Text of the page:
Date of Conferral



Doctor of Nursing Practice (DNP)




Robert McWirth


Lateral violence (LV) among nurses has been widely known to occur in specialty units, such as the operating room, where disruptive behavior can breed behind closed doors. Research on LV among nurses has only identified the issue, and further research is needed to properly address the negative behavior. LV affects not only the nursing profession but also patient outcomes. The purpose of this DNP project was to shed light on the topic by improving knowledge regarding the issue in the perioperative setting. Watson’s theory of human caring provided the conceptual framework for the project. The practice question for this DNP project addressed whether a staff education module for OR nurses addressing effective communication would increase their knowledge of unprofessional behavior. An educational module on LV was administered to perioperative nurses. Analysis and synthesis were made using a t-test and inferential statistics to determine if the pretest and posttest questionnaire were significantly different. The total number of participants was 22. Inclusion criteria were all perioperative registered nurses. The data were analyzed by comparing participants’ posttests and pretests using SPSS software. Key results from the paired sample t-test concluded a statistically significant difference between means (p < .05); therefore, the educational module was successful in increasing awareness of LV. The findings of this study have potential implications for positive social change, including helping to decrease the nursing shortage and attract nurses into specialty units by increasing awareness of LV.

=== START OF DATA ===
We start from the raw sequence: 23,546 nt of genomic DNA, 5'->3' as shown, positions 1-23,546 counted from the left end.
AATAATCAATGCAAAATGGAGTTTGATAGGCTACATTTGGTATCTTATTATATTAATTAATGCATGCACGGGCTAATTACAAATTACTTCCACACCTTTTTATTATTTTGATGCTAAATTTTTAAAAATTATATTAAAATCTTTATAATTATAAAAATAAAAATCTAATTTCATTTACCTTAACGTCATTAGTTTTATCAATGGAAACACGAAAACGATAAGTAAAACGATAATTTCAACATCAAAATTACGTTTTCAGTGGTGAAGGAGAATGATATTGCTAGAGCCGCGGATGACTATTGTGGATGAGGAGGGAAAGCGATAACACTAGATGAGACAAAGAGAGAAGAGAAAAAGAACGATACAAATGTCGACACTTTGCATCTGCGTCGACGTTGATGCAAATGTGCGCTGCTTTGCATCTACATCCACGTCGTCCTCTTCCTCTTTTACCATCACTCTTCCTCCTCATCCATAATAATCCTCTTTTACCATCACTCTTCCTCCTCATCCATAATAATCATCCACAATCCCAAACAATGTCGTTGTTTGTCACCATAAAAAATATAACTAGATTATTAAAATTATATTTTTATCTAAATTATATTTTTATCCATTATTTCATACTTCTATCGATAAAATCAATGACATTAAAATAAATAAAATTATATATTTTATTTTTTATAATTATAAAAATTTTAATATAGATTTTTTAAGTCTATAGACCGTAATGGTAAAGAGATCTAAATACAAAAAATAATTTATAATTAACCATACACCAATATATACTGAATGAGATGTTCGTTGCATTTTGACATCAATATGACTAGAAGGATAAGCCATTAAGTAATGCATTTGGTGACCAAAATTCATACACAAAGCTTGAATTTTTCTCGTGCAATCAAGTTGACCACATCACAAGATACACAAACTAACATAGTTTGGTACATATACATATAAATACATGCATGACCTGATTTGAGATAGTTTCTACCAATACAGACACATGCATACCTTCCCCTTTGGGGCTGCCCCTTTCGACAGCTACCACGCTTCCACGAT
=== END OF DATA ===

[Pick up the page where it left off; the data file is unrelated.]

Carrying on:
Included in

Nursing Commons